11 Must-See attractions in Barcelona
Barcelona, arguably Europe's most vibrant city, has it all: the architecture, history, food, wine, art, beaches, nightlife and so much more. There's something for everyone. Whether you're a by-the-book traveller or an urban explorer, we've created a list of must-see attractions in Barcelona.
Barcelona's landmark is at the top of our list. Gaudi's masterpiece is a combination of the Gothic and Art Nouveau styles. Its construction started in 1882 and will end in 2026, more than 140 years later. There's nothing quite like it and it's certainly worth the waiting time to get in.
If you want a great panoramic view of the city, Montjuic is where you should go. Located on a hill, it's a bit of a walk. You'll find a breathtaking view and the Magic Fountain, Montjuic fortress, botanical gardens and Palau National, the National Art Museum of Catalonia.
Mercat de Santa Caterina
A market for architecture fanatics and foodies alike, the Santa Caterina market is shielded by a colourful mosaic roof and offers some of the best, freshest produce that the city has to offer. The newest market in town is located out of the usual tourist path, so you'll find it a lot less crowded than the Boqueria market.
Formally known as the Cathedral of the Holy Cross and Saint Eulalia, this gorgeous Gothic Cathedral was built in the 13th century, making it one of the oldest churches in Barcelona. It was named after Saint Eulalia, a young martyr that died at the age of thirteen.
Barri Gotic (Gothic Quarter)
Located in the old part of Barcelona, the Gothic Quarter's labyrinth-like streets date back to Medieval times and offers such landmarks as The Basilica of la Merce, Placa Reial, Placa de San Felip Neri and Saint Jaume, the temple of Augustus and Barcelona City History Museum. Beware of pickpockets though, this quarter is notorious for thefts, but our FreeTour of Barcelona guides will look after you here.
Plaça del Rei
Possibly, the most important Gothic structures of Barcelona are erected right here in the King's Court. Buildings that date from the thirteenth to the fifteenth centuries show off the city's medieval history. Here, you'll find the home of medieval aristocracy, the Renaissance courtyard, the history museum, the Roman Wall and the Lieutenant's Palace.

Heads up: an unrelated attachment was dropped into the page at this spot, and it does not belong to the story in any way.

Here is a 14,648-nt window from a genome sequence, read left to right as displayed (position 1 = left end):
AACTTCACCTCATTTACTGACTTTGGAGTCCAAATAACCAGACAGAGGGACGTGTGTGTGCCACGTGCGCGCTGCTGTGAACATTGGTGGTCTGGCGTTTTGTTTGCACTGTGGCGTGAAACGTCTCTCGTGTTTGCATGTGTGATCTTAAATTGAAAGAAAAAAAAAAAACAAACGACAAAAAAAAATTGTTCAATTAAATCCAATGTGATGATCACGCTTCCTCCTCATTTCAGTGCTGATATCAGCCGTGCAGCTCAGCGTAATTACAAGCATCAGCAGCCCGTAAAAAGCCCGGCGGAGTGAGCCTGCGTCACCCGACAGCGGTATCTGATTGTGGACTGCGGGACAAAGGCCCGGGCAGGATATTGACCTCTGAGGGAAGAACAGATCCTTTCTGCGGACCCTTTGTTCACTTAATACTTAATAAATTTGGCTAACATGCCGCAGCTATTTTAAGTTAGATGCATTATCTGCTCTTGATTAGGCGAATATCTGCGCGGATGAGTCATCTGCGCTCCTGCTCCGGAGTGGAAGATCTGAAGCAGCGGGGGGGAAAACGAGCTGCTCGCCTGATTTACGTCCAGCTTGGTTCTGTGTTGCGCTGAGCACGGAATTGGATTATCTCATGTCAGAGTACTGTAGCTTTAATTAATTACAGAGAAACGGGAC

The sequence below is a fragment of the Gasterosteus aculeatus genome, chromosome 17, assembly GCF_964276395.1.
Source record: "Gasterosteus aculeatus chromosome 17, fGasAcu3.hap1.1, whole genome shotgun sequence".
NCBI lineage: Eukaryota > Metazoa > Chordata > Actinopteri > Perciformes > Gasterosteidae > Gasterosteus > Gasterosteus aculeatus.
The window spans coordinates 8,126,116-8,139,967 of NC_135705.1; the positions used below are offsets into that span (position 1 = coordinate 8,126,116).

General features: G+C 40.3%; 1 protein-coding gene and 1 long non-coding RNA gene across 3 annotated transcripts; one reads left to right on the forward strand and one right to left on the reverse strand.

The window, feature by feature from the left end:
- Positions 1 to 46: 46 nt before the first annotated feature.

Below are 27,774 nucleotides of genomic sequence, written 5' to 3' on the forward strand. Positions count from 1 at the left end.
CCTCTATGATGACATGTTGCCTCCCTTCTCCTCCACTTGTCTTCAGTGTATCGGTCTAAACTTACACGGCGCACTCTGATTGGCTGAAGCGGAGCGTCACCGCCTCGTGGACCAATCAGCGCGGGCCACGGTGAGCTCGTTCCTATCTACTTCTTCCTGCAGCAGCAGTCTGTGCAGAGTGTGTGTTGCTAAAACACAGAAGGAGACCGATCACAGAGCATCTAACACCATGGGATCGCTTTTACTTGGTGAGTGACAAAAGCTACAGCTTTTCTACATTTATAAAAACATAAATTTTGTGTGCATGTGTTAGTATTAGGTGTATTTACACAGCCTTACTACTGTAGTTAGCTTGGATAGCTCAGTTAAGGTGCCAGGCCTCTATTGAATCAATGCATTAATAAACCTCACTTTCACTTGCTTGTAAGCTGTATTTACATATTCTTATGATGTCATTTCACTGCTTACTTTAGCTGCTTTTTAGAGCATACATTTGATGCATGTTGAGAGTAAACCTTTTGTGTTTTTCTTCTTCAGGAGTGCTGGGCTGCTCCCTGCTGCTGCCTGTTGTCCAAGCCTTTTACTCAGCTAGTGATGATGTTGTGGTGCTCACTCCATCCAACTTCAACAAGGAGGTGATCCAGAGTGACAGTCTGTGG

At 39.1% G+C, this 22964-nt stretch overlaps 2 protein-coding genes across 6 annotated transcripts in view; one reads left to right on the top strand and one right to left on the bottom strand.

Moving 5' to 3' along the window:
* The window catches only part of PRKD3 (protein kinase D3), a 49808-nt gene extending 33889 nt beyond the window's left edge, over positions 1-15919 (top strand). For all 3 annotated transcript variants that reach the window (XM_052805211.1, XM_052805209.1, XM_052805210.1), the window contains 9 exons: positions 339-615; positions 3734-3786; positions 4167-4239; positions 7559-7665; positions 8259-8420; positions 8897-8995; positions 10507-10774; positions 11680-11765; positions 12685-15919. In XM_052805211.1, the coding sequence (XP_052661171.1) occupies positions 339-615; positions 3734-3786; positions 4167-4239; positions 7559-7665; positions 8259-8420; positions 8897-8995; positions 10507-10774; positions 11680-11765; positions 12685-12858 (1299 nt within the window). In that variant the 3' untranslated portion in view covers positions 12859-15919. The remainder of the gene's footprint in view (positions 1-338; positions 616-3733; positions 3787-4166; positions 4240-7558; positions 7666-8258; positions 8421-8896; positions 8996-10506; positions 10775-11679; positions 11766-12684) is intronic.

Before the 1992 Olympics came around, this place was a commercial wasteland. Now a beautiful port, directly connected to La Rambla, Port Vell is great way for locals and tourists alike to relax, shop, take a stroll and enjoy the constant sunshine reigning over the city. This spot is also part of our free tour!
Plaça Sant Jaume
Located in the middle of the old city and the Gothic Quarter, Sant Jaume is now the city's political centre. With Barcelona city hall and the Palau de la Generalitat within walking distance of each other, visitors get a glimpse of the city's governmental heart, constitutional history and Catalan culture. On Sundays, locals gather to dance. All of this makes Sant Jaume square a must on our to-see list!
The Eixample district
Expansion in this truly unique neighbourhood started in the nineteenth and twentieth centuries, during the birth of the modernista architectural style. Not only the buildings, but the positioning of the long grid-structured streets are what made this district of Barcelona famous. This is a go-to for those who want to soak in Gaudi's Barcelona.
The financial district of Barcelona not only house most of its banks, but serves as a barrier to the old city. Laietana is long boulevard graced by buildings in various architectural styles from Art Nouveau, Modernista, Art Deco to Noucentista Neoclassical.
Mercat de la Boqueria
Arguably one of the most diverse markets of Barcelona, this is a staple visit for foodies that dates back to the 12th century! Foods of all kinds from different nationalities can be found under this one roof. It can get very busy, as this is a destination for travellers and locals alike.
What are your favourite spots in Barcelona? Feel free to comment below!
Aleksandra (Sasha) Koplik